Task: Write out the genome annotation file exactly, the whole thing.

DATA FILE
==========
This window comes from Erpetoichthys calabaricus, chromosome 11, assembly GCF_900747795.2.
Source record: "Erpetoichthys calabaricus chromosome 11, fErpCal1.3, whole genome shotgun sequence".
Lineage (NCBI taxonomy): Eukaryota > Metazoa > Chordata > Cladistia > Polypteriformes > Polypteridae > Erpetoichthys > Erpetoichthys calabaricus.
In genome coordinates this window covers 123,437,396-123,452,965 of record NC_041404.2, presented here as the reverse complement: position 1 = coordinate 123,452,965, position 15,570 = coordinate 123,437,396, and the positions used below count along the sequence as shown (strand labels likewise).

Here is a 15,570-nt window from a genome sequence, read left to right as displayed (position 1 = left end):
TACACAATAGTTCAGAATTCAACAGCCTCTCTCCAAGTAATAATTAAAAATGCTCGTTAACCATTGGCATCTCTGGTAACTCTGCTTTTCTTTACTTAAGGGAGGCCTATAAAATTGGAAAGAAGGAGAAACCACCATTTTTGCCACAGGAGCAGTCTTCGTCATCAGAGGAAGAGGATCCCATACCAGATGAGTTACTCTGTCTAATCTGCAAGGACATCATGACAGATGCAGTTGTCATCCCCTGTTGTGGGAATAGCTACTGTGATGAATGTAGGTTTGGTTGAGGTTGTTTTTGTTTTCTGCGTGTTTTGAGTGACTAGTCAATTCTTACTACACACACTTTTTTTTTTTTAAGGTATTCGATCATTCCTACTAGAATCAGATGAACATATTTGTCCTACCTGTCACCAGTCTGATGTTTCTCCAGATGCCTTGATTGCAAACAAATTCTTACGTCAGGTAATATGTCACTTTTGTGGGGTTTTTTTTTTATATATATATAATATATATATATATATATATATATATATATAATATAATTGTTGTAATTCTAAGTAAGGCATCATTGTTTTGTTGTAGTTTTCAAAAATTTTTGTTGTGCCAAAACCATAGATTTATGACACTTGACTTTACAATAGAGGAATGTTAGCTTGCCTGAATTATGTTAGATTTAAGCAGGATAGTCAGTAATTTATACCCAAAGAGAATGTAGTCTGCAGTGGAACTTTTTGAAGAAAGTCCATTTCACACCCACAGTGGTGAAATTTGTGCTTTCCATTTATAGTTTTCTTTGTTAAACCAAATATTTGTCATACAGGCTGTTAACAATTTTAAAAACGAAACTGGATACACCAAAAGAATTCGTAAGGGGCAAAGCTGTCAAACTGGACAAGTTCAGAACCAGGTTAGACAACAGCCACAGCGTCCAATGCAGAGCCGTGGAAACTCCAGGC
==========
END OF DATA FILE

This window comes from Erpetoichthys calabaricus, chromosome 11, assembly GCF_900747795.2.
Source record: "Erpetoichthys calabaricus chromosome 11, fErpCal1.3, whole genome shotgun sequence".
Lineage (NCBI taxonomy): Eukaryota > Metazoa > Chordata > Cladistia > Polypteriformes > Polypteridae > Erpetoichthys > Erpetoichthys calabaricus.
In genome coordinates this window covers 123,437,396-123,452,965 of record NC_041404.2, presented here as the reverse complement: position 1 = coordinate 123,452,965, position 15,570 = coordinate 123,437,396, and the positions used below count along the sequence as shown (strand labels likewise).

Here is a 15,570-nt window from a genome sequence, read left to right as displayed (position 1 = left end):
TACACAATAGTTCAGAATTCAACAGCCTCTCTCCAAGTAATAATTAAAAATGCTCGTTAACCATTGGCATCTCTGGTAACTCTGCTTTTCTTTACTTAAGGGAGGCCTATAAAATTGGAAAGAAGGAGAAACCACCATTTTTGCCACAGGAGCAGTCTTCGTCATCAGAGGAAGAGGATCCCATACCAGATGAGTTACTCTGTCTAATCTGCAAGGACATCATGACAGATGCAGTTGTCATCCCCTGTTGTGGGAATAGCTACTGTGATGAATGTAGGTTTGGTTGAGGTTGTTTTTGTTTTCTGCGTGTTTTGAGTGACTAGTCAATTCTTACTACACACACTTTTTTTTTTTTAAGGTATTCGATCATTCCTACTAGAATCAGATGAACATATTTGTCCTACCTGTCACCAGTCTGATGTTTCTCCAGATGCCTTGATTGCAAACAAATTCTTACGTCAGGTAATATGTCACTTTTGTGGGGTTTTTTTTTTATATATATATAATATATATATATATATATATATATATATATAATATAATTGTTGTAATTCTAAGTAAGGCATCATTGTTTTGTTGTAGTTTTCAAAAATTTTTGTTGTGCCAAAACCATAGATTTATGACACTTGACTTTACAATAGAGGAATGTTAGCTTGCCTGAATTATGTTAGATTTAAGCAGGATAGTCAGTAATTTATACCCAAAGAGAATGTAGTCTGCAGTGGAACTTTTTGAAGAAAGTCCATTTCACACCCACAGTGGTGAAATTTGTGCTTTCCATTTATAGTTTTCTTTGTTAAACCAAATATTTGTCATACAGGCTGTTAACAATTTTAAAAACGAAACTGGATACACCAAAAGAATTCGTAAGGGGCAAAGCTGTCAAACTGGACAAGTTCAGAACCAGGTTAGACAACAGCCACAGCGTCCAATGCAGAGCCGTGGAAACTCCAGGC